Metro Washington could grow more efficiently and reduce its notorious traffic congestion by making better use of existing capacity in underutilized parts of the region instead of continuing costly, unsustainable expansion into undeveloped areas.
Such underutilized areas include the eastern half of the region as well as previously developed areas throughout metro Washington ripe for infill development or redevelopment.
The recently released Region Forward Baseline Progress Report, which measures how the region is doing on meeting the targets adopted in 2010, shows that despite the national and regional trends favoring urbanism rather than sprawl, we’re still not developing enough around activity centers.
In 2010, 46% of the region’s new commercial construction and 31% of new housing was built in activity centers, far below the Region Forward targets of 75% and 50%, respectively. Traditionally, activity centers are places throughout the region with a high concentration of employment.
Through the Region Forward Coalition, these activity centers are currently being updated to better reflect regional priorities such as transit connectivity, residential development, and sustainability. Targeting development in activity centers is a more efficient way to accommodate the region’s growth, which is predicted to bring at least two million more residents to metro Washington by 2050.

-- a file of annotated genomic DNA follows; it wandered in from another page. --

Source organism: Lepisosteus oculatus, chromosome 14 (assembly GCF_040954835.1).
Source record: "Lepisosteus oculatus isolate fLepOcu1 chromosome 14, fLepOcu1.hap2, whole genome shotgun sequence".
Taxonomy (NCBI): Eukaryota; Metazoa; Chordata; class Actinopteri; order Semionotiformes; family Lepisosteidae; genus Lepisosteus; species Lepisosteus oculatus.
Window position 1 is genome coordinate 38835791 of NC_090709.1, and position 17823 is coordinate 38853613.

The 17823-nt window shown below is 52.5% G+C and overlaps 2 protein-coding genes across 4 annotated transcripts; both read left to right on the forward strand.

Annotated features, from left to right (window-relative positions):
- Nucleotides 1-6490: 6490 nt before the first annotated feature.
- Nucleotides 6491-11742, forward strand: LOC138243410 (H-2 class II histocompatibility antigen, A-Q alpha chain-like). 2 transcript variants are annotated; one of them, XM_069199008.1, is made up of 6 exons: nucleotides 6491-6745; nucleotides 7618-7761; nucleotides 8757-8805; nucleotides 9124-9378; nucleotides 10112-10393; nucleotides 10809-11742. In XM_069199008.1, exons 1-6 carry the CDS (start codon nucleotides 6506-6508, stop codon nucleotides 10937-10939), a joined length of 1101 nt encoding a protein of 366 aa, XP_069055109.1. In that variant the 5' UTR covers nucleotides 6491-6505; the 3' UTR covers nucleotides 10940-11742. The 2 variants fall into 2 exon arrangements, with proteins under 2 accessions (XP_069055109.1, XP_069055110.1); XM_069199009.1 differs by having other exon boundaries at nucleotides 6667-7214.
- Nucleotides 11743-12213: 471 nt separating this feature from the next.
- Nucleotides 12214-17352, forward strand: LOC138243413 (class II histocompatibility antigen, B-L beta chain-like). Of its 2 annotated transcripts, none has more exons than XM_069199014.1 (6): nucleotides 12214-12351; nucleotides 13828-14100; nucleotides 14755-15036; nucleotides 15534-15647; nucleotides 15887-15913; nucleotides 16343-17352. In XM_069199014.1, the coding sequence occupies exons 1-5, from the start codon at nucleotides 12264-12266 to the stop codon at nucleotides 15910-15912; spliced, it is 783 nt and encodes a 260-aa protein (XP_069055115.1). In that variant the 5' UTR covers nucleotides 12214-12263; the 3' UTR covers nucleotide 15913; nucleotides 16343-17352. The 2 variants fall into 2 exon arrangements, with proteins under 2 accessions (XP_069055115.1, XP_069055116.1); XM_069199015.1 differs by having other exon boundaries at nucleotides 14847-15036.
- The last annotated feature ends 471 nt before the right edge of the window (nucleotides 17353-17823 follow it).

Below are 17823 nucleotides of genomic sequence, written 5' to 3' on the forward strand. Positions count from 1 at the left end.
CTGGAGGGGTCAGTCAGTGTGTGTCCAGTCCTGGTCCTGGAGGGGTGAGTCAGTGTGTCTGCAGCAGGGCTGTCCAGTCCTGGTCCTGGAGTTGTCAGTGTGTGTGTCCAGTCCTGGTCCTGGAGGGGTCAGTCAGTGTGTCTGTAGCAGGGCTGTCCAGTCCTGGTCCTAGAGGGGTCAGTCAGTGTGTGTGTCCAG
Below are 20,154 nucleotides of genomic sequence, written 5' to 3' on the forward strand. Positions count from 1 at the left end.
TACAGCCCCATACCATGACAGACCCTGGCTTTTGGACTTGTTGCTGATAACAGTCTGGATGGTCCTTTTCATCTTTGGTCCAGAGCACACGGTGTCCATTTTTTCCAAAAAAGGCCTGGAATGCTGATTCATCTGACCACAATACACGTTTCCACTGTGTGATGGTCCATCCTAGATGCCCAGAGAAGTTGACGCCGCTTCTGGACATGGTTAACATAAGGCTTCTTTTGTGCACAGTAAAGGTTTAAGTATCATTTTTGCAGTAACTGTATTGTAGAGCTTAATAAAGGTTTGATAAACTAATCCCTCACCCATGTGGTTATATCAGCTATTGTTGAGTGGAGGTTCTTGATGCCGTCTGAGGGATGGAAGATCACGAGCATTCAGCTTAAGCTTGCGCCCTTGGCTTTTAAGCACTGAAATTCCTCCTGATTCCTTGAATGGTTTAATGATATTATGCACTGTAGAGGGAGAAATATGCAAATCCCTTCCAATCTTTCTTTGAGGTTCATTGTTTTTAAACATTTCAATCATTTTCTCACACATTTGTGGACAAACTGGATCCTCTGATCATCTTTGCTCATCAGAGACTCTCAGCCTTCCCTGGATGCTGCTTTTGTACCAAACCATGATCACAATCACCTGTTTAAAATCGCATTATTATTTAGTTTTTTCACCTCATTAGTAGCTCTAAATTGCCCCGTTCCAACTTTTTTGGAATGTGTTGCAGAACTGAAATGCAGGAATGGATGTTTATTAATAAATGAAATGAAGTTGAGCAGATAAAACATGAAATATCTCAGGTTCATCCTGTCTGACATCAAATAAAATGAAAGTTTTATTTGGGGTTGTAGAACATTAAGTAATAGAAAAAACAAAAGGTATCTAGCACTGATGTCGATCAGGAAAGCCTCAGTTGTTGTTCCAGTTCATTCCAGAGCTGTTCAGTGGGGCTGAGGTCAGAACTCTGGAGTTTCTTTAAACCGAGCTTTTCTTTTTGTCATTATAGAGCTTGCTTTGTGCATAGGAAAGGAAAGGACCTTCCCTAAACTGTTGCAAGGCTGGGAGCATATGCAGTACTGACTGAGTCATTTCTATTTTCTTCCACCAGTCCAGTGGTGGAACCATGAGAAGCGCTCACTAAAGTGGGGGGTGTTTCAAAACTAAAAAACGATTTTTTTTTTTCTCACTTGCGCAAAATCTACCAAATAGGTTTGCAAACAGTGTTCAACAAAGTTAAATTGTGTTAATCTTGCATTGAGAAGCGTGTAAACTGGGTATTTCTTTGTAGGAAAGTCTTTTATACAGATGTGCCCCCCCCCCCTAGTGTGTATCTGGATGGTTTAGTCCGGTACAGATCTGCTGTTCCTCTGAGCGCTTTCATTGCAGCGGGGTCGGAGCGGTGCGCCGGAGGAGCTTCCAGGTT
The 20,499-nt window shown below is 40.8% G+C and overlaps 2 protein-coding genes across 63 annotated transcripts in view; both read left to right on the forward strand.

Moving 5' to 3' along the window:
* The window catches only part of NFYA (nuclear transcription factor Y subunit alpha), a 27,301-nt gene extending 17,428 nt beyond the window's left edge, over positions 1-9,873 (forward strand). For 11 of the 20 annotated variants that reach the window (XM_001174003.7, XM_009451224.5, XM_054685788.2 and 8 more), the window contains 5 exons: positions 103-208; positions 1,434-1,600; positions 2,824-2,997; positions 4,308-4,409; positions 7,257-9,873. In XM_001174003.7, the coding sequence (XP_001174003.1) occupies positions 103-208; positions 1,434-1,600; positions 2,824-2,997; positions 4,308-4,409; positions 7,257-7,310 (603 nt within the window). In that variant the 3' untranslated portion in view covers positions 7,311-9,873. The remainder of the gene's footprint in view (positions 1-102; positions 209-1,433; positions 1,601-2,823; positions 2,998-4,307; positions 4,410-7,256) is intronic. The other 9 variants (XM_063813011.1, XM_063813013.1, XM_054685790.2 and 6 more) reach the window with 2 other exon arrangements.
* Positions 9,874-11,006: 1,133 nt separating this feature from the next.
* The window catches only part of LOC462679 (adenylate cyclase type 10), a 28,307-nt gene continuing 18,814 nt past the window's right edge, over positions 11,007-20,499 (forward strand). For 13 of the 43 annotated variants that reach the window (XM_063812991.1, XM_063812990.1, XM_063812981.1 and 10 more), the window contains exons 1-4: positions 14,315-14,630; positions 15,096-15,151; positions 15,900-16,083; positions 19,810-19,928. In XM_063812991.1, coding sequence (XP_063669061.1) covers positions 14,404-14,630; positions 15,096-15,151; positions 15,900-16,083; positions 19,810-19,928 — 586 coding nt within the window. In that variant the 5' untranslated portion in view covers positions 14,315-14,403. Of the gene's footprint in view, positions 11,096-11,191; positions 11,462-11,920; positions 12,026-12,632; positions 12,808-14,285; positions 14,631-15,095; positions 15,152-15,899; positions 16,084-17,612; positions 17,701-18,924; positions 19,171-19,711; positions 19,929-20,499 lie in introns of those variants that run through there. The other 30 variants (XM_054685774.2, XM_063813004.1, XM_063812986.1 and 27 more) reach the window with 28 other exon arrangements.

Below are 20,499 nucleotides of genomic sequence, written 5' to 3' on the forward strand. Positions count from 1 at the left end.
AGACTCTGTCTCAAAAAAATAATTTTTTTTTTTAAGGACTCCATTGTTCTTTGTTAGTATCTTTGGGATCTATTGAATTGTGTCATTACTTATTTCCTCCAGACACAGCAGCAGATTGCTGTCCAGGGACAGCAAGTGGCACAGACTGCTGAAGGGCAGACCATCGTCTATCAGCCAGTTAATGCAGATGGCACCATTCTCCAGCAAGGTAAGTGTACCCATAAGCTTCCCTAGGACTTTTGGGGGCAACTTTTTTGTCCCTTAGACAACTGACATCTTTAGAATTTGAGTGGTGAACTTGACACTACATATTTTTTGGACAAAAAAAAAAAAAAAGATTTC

When development takes place on previously undeveloped land it requires lots of new infrastructure, such as roads, transit lines and stations, power lines, sewers, etc. However, if development occurs where the infrastructure is already present – such as around many of Prince George’s County’s Metro stations – the resulting economic and environmental costs are much lower. Concentrating development and in turn infrastructure investments is a key step in ensuring that our region’s economy remains resilient.
In addition to lower direct costs, promoting development in activity centers will also help alleviate metro Washington’s infamous traffic congestion, which costs the region millions of dollars in lost productivity each year and negatively impacts the region’s air quality. As of now, the dearth of jobs in the eastern part of the region exacerbates the traffic problem by forcing residents to traverse the region to more job-rich jurisdictions.
As noted in the Baseline Progress Report, a development rebalance that links land-use planning, economic development, and transportation demand is essential to the region’s ongoing economic growth and environmental sustainability.